Yield farming in crypto incentivizes new and old users to try DeFi, and its protocols, invest and stack their currencies, and then see for themselves how they like the whole experience. This also leads to more and better innovations in decentralized finance systems.

2. Stable cryptocurrency markets

Yield farming essentially deals with users and investors stacking their currencies and holding them for a prolonged period of time. When this happens for different currencies, the market for cryptocurrencies becomes more stable. This is also because investors won’t be selling their currencies for a long time.

3. Flexibility

Flexibility is something that is usually discussed in cryptocurrencies. As you know, yield farming is done on DeFi platforms which usually deploy smart contracts for it. These smart contracts have protocols that are flexible. 

This means that if you want to be a dark horse of yield farming, you can bear the risks and stack your assets for as long as you want or if you feel there is too much risk, you can withdraw your holdings and reclaim them. You are not obliged to hold your currencies for a certain period of time. 

Types of yield farming 🌾

  • Liquidity provider: Users deposit two currencies to a DEX to act as a liquidity provider for trading. To switch the two tokens, exchanges levy a nominal fee that is given to liquidity providers. Sometimes, fresh liquidity pool (LP) tokens can be used to pay this cost.
  • Lending: Coin or token owners can use a smart contract to lend cryptocurrency to borrowers, earning yield from the interest that is charged.
  • Borrowing: Farmers may borrow another token by pledging one as security. The borrowed cash can then be used to increase farming productivity. In this manner, the farmer retains their initial investment, which may rise in value over time, and earns return on the coins they borrowed.
  • Staking: In the universe of DeFi, there are two types of staking. The primary implementation is on blockchains using proof-of-stake, where a user receives interest in exchange for pledging their tokens to the network as security. The second is to stake liquidity pool (LP) tokens obtained by providing liquidity to a decentralized exchange. Because they are compensated for providing liquidity in LP tokens, which they may later invest to earn more interest, this enables users to earn yield twice.

Yield farming vs. staking – a comparison

One of the most asked questions is about the differences between yield farming and staking as in principle, both have more-or-less the same method but their works vary from each other and make them two different forms of investing and earning returns on it.

Yield FarmingStaking
PurposeEarning high returns by providing liquidity to DeFi protocols and receiving rewards in the form of tokens Holding a certain amount of cryptocurrency to support the network and receive additional tokens 
Risk factor High-risk factor due to market volatility Comparatively low-risk factor due to market volatility 
ParticipationUsually requires shifting investments and making moves based on market conditionsDoesn’t require much movement as it takes more of a passive approach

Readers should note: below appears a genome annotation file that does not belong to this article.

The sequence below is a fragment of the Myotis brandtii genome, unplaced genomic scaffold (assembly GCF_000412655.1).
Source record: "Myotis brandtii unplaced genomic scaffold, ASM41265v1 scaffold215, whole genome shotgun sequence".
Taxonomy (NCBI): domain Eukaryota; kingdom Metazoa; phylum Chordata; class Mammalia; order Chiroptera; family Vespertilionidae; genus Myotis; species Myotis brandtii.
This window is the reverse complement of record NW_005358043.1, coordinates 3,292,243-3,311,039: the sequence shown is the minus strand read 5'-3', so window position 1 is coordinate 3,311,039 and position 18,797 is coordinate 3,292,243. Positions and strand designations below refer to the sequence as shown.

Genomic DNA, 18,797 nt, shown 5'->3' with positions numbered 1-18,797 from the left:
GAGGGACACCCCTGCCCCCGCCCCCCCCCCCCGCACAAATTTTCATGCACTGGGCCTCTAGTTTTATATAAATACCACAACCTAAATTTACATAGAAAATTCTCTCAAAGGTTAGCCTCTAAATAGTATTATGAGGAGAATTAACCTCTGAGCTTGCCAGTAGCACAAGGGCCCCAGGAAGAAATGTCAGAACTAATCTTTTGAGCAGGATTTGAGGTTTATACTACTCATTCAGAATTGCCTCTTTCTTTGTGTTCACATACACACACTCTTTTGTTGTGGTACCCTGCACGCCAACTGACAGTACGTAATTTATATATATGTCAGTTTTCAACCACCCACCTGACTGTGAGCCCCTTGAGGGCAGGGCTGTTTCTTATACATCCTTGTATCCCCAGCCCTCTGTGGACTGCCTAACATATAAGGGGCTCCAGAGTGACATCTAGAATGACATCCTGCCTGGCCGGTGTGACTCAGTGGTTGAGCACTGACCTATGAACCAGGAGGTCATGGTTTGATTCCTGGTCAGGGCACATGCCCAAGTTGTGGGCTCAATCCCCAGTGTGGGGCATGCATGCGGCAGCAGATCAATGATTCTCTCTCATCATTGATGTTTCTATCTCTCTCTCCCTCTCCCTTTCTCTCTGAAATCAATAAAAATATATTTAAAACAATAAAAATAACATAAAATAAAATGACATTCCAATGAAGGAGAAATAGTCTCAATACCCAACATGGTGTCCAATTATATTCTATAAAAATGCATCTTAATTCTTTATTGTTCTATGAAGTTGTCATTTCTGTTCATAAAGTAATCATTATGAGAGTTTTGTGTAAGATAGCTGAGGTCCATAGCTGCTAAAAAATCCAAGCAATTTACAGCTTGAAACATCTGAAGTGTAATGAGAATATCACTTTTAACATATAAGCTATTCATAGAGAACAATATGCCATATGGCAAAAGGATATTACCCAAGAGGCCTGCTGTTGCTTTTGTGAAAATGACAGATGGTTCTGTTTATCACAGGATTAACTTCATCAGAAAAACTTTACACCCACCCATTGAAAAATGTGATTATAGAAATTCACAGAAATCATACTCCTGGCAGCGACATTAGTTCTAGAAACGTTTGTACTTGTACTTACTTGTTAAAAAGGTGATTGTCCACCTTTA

RewardsRewards tend to be higher but are less predictable and also more dependent on market conditionsRewards tend to be lower but are more predictable and comparatively less dependent on market conditions 

Platforms for yield farming in crypto

There are many platforms for yield farming in crypto but some of the common and most used ones are as follows:

1. UniSwap

Essentially allowing users to make decentralized trades, UniSwap – founded by Hayden Adams –  is a decentralized exchange (DEX) platform that also offers liquidity pools.

2. SushiSwap

Similar to UniSwap, SushiSwap is more community-driven and it offers liquidity pools. The rewards that the users get for providing liquidity to SushiSwap are generally in the form of Sushi tokens. 

3. Aave

Lending and borrowing are also types of yield farming and liquidity pools. Aave is a DeFi platform that allows the lending and borrowing of different types of cryptocurrencies. Users can also provide liquidity to the Aave protocol and earn rewards in the form of AAVE tokens.

4. Compound

Compound is a lending and borrowing protocol in crypto and it majorly deals with interest on holding cryptocurrencies. 

Risks of yield farming

While there are a lot of different benefits of yield farming, there are some risks associated with it as well which aren’t negligible unfortunately. Here’s a list:

1. General losses

Token values in a liquidity pool are relative to each other. When these values change, the tokens can suffer when withdrawn from the pool. This may incur losses to the user withdrawing the tokens. 

2. Liquidity issues

While liquidity can be, at times, the very reason users provide liquidity using their hard-earned currencies, some platforms may not allow quick withdrawal of currencies and may charge extra fees or penalties on withdrawing the assets without letting them sit for some time.

3. Market volatility 

Market volatility is yet another risk in yield farming. This is primarily because the crypto market can be a little extra volatile affecting users’ investments and can lead to liquidity providers incurring losses.

In conclusion, yield farming is a relatively new method of earning returns on cryptocurrencies and it has different and unique methods of incentivizing users. DeFi and DEX may revolutionize the centralized finance systems if all goes well.